And That's The Way It Isn't

2016-12-23-1482504522-4924948-waltercronkite300.jpgWhat do these two social media posts have in common?

• On November 12, Facebook CEO Mark Zuckerberg claimed that 99% of the content posted on Facebook was "authentic."

• On November 27, President-elect Donald Trump tweeted that millions had voted illegally in this year's presidential election.

What these two claims have in common is that neither was substantiated with evidence.

As it turns out, the fact that neither man offered up facts to back up their claims doesn't matter very much. Neither does this article. Because this article is published in The Huffington Post, there is a high probability that most Republicans will not trust it.

Since 1972, Gallup has tracked Americans' trust of mainstream media. That trust has eroded gradually since a high of 72 percent for all Americans in 1976. Between 2015 and 2016, Republican trust in mainstream media took a nosedive, crashing from 32 percent to 14 percent.

Let that sink in: only 14 percent of Republicans trust mainstream media.

This is yet another fact that will be dismissed by millions of Americans because it is expressed through a mainstream media source.

In a recent New York Times op-ed, conservative radio host Charlie Sykes credited the erosion of republican trust in mainstream media in part to a decades-long siege campaign waged by conservative radio talk show hosts:

"One staple of every radio talk show was, of course, the bias of the mainstream media. This was, indeed, a target-rich environment. But as we learned this year, we had succeeded in persuading our audiences to ignore and discount any information from the mainstream media. Over time, we'd succeeded in delegitimizing the media altogether -- all the normal guideposts were down, the referees discredited...We destroyed our own immunity to fake news, while empowering the worst and most reckless voices on the right."

Viewed through the eyes of the right, mainstream sources like The New York Times and The Washington Post, the newspapers that published the Pentagon Papers and brought down the Nixon presidency, are now outposts on the fringe of credibility. Their articles, the products of Pulitzer Prize-winning journalists, churn together with septic fake news on Facebook, the world's largest content swamp.

BuzzFeed recently reported that, in the final three months of the presidential campaign, the top 20 fake news election stories actually outperformed the top twenty mainstream election stories on Facebook.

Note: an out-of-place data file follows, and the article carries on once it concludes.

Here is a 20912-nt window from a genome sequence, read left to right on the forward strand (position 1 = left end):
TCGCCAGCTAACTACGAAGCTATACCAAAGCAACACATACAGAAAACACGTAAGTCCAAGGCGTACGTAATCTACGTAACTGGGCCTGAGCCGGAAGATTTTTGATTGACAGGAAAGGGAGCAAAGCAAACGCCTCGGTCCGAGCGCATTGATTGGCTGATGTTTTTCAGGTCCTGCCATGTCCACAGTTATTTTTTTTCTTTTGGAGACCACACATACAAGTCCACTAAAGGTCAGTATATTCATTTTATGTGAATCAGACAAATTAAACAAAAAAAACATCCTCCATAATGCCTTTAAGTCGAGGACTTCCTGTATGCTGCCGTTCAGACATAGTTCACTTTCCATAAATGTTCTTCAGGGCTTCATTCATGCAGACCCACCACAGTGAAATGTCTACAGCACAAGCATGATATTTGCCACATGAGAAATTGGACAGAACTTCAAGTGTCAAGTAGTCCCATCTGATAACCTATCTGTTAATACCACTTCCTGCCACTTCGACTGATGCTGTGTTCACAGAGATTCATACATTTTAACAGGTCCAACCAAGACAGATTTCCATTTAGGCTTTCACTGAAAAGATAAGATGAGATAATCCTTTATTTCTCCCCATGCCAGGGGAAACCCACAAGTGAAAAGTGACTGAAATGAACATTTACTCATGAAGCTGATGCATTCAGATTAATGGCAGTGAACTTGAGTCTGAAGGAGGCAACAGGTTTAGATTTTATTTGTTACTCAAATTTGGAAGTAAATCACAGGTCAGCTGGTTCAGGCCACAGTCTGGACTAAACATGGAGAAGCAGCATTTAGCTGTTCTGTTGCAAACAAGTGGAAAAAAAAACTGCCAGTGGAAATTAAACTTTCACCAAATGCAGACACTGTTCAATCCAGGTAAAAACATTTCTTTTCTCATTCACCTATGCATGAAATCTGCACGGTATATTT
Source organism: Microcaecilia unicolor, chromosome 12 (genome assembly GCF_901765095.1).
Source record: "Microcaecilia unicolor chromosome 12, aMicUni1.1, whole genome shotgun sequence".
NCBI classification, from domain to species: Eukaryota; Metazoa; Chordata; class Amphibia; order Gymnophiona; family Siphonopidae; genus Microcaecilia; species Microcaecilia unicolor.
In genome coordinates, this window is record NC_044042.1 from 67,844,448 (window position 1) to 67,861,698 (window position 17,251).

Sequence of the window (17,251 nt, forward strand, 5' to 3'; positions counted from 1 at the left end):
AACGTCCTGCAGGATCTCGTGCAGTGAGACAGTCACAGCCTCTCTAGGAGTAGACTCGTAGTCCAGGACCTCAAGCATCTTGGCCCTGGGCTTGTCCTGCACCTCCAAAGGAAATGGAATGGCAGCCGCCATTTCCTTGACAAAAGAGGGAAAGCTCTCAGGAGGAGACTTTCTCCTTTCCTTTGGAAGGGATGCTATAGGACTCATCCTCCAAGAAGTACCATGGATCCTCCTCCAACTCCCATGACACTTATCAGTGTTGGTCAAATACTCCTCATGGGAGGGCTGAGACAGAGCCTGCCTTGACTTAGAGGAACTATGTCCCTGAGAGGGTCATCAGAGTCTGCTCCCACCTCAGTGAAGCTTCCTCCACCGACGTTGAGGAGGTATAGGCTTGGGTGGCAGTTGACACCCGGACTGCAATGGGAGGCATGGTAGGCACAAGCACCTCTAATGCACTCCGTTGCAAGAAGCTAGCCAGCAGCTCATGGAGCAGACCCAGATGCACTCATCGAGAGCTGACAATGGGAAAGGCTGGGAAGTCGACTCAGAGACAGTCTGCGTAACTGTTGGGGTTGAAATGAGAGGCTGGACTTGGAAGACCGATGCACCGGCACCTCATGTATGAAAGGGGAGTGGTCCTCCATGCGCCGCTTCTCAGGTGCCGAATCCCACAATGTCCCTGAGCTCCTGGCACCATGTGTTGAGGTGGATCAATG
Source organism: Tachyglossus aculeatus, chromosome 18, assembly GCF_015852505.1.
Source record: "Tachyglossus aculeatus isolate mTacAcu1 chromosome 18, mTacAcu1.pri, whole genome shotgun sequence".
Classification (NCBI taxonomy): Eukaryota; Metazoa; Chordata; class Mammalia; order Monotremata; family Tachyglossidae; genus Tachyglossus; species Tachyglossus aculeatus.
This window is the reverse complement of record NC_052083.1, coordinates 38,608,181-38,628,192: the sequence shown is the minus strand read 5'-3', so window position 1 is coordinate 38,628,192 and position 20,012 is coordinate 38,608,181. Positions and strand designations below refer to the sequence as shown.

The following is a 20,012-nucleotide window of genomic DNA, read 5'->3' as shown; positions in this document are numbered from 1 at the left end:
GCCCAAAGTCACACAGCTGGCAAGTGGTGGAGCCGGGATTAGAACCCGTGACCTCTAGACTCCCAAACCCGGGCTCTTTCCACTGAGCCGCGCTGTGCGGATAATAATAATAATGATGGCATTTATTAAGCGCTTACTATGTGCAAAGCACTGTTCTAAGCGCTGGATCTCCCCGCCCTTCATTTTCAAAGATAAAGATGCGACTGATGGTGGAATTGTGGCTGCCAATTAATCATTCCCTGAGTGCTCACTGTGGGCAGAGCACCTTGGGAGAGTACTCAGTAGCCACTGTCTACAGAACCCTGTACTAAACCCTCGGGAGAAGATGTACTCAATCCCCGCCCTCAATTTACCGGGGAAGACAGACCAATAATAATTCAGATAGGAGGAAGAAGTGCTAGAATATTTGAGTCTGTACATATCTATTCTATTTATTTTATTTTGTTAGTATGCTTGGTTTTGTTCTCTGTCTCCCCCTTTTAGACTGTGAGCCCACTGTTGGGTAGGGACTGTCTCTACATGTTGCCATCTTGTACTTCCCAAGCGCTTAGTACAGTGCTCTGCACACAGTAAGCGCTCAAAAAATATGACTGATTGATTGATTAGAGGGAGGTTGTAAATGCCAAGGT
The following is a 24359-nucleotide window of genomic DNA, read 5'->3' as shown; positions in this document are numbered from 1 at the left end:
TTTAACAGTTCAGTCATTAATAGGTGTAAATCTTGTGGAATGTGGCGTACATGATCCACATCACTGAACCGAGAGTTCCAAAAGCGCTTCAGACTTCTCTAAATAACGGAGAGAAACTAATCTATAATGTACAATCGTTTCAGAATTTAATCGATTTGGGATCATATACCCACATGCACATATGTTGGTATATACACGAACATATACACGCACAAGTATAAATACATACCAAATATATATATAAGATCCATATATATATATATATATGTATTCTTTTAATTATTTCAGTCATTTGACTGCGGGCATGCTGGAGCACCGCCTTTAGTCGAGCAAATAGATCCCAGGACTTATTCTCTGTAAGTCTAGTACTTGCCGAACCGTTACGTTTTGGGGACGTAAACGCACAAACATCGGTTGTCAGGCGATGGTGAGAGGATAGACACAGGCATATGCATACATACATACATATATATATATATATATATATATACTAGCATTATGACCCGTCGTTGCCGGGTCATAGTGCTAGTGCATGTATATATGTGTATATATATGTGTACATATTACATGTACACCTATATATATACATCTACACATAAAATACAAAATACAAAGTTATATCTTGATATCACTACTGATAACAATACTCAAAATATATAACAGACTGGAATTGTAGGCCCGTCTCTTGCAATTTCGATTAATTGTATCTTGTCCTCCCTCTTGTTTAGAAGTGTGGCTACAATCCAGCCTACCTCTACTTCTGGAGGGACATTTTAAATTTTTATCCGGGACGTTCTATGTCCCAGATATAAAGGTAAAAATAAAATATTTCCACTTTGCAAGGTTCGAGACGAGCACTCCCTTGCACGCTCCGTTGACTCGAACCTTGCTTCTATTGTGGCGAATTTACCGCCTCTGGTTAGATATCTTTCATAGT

Edward R. Murrow said "To be persuasive we must be believable; to be believable we must be credible; to be credible we must be truthful."

Murrow was wrong. Truthiness is no longer a prerequisite for credibility. The only precondition for credibility is credibility itself.

It wasn't always this way. Back in the '70s, CBS' Walter Cronkite was called the "most trusted man in America." When Cronkite ended his news report each evening with the words "And that's the way it is," Americans were confident that's the way it was.

In 2016, Americans are still confident of what they know. The problem is that they no longer agree about what they know. Fact and fiction have been scrambled together, and there are no trusted arbiters left to parse the mess. While many fret about a divided America, the reality is that America is fractured less by ideology than by its perception of reality. It's tough to have a conversation about transitioning a blue-collar workforce into an information economy when we can't agree on whether or not Hillary Clinton is running a child-sex ring in the basement of a pizza parlor.

Though some might view the collapse of the bedrock trust underpinning mainstream media to be a catastrophe for the country, for Facebook, the chaos in the rubble is a bonanza. Forget about truth -- engagements are all that matter. Clicks. Views. Likes. Shares. More eyes on more ads. Facebook may not have singlehandedly destroyed faith in mainstream media, though it's undoubtedly feasting on the remains.

In BuzzFeed's Facebook news analysis, it found that the top-performing fake election stories from hoax sites and hyperpartisan blogs generated 8.7 million engagements on Facebook, compared with only 7.4 million for the top real stories from 19 major news websites, including New York Times, Washington Post, Huffington Post, NBC News, and others). How much money does Facebook make from fake news engagements? Facebook won't say, though the data suggests the number is substantial. Though the company has announced some preliminary steps to address the problem, the bottom line is that Facebook has little financial incentive to stop the trade in fake news.

Without trust, news is no longer a matter of fact. It's a matter of belief.

Mark Zuckerberg says it's a "pretty crazy idea" that fake news on Facebook tipped the election.

What do you believe?